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Mary E. Pilgrim

A two-part calculus activity uses true-false questions and a descriptive outline designed to promote active learning.

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Stephanie M. Butman

Research on students' learning has made it clear that learning happens through an interaction with others and through communication. In the classroom, the more students talk and discuss their ideas, the more they learn. However, within a one-hour period, it is hard to give everyone an equal opportunity to talk and share their ideas. Organizing students in groups distributes classroom talk more widely and equitably (Cohen and Lotan 1997).

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Aaron Trocki

The advent of dynamic geometry software has changed the way students draw, construct, and measure by using virtual tools instead of or along with physical tools. Use of technology in general and of dynamic geometry in particular has gained traction in mathematics education, as evidenced in the Common Core State Standards for Mathematics (CCSSI 2010).

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Janet Sharp and Rachael M. Welder

Students notoriously struggle with division of fractions in 5 key areas. Hear what those 5 areas are and how recommendations address the limitations.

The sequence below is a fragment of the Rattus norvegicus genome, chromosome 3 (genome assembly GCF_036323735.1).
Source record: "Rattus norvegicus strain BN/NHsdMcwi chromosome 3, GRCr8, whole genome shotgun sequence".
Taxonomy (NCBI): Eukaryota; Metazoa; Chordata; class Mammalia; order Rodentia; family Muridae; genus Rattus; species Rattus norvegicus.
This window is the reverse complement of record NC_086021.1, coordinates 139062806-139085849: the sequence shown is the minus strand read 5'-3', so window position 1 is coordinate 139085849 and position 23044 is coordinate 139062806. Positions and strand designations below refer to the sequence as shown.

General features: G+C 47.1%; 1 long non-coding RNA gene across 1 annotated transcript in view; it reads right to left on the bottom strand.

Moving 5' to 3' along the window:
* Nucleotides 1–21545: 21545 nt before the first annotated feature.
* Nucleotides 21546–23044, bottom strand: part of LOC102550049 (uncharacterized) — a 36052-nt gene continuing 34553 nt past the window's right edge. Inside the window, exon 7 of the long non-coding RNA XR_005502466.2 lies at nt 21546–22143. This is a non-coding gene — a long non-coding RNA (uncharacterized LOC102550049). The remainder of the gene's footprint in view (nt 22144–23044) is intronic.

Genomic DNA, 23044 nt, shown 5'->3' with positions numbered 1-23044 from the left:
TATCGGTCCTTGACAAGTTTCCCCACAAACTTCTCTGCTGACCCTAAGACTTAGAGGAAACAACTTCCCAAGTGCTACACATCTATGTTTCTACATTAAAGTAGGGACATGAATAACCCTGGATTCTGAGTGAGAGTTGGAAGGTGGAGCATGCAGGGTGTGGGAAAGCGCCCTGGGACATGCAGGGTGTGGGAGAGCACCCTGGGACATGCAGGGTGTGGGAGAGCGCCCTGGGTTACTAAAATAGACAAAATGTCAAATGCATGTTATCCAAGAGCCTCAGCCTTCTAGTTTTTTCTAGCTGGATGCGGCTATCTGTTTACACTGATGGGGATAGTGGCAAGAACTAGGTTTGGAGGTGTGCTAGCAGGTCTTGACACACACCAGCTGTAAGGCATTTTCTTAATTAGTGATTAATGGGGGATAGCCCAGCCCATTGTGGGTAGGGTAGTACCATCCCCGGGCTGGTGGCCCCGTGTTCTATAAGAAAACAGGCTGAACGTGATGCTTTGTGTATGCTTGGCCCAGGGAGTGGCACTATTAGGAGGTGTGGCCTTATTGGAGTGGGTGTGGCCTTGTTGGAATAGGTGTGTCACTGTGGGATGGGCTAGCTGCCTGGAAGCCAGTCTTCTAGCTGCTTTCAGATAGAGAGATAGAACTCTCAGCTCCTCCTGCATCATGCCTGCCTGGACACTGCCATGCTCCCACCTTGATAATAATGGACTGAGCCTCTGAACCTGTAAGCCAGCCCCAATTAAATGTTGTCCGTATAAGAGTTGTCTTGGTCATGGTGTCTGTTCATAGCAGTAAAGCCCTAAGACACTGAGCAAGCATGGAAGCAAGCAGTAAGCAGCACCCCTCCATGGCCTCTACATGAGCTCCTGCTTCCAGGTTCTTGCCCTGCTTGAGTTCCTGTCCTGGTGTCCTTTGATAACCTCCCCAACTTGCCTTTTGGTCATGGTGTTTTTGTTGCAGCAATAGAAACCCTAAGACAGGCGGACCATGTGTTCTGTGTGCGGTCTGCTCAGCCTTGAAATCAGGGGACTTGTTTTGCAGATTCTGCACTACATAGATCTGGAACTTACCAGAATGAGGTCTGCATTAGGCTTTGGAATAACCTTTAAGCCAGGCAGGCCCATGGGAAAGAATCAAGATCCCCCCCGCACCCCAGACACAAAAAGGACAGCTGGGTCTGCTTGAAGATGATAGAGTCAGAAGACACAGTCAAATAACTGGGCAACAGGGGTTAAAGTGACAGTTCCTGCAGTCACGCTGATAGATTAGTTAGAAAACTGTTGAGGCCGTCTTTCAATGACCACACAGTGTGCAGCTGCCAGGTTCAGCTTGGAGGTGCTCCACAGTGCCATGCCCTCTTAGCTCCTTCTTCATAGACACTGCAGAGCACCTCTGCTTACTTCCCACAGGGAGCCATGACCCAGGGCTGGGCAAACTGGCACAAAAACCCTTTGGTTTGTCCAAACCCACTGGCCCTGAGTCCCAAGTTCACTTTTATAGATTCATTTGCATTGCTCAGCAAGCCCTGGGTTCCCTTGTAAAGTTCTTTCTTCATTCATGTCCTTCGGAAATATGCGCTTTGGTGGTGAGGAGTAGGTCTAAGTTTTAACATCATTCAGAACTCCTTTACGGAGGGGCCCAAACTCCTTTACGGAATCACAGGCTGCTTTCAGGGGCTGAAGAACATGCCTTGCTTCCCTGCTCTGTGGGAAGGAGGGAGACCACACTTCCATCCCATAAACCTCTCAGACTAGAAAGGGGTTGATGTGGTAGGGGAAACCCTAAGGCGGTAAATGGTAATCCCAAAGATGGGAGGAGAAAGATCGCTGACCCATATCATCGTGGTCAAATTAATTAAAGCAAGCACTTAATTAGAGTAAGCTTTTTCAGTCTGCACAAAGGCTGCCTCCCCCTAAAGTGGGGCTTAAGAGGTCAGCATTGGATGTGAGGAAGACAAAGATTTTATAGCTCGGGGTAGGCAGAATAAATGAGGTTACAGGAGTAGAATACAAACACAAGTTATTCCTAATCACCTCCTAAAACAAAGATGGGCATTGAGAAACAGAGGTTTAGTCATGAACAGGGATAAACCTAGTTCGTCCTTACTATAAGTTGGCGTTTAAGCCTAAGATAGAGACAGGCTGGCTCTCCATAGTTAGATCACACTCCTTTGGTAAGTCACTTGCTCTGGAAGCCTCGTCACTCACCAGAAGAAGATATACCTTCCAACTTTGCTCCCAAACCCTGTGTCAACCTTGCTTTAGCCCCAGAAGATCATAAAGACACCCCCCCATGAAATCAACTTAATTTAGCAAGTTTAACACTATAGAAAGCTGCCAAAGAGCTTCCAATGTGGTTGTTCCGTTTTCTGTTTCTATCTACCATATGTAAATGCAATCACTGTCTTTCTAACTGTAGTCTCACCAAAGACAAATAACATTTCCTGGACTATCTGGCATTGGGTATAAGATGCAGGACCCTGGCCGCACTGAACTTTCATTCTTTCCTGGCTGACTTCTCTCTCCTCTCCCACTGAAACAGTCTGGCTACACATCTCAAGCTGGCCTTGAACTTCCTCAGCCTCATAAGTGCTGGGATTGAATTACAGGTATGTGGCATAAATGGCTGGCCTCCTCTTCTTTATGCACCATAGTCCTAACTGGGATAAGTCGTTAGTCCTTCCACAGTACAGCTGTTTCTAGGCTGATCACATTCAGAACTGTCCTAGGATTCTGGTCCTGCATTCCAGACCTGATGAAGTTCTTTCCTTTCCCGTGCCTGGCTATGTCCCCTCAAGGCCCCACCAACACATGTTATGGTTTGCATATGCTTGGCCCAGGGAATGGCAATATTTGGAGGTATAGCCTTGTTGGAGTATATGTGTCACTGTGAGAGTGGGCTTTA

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Jennifer Knudsen, Teresa Lara-Meloy, Harriette Stallworth Stevens, and Daisy Wise Rutstein

“Telling” can be an effective tool in helping students engage in intellectually demanding argumentation and productive behavior.

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D. Bruce Jackson

Given two slices of bread—a problem and the answer—students fill in the fixings: their own mathematics reasoning.

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Agida G. Manizade and Marguerite M. Mason

When calculating the area of a trapezoid, students use a range of problem-solving strategies and measurement concepts.

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Karin E. Lange, Julie L. Booth, and Kristie J. Newton

Presenting examples of both correctly and incorrectly worked solutions is a practical classroom strategy that helps students counter misconceptions about algebra.

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Erik Jacobson

Table representations of functions allow students to compare rows as well as values in the same row.

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Ann E. West

The use of mnemonic devices, or “tricks,” in the mathematics classroom has been criticized by some authors. However, when used in the proper context, such “tricks” can be extraordinarily helpful in motivating students and helping them remember procedures while understanding concepts and mastering appropriate mathematical vocabulary.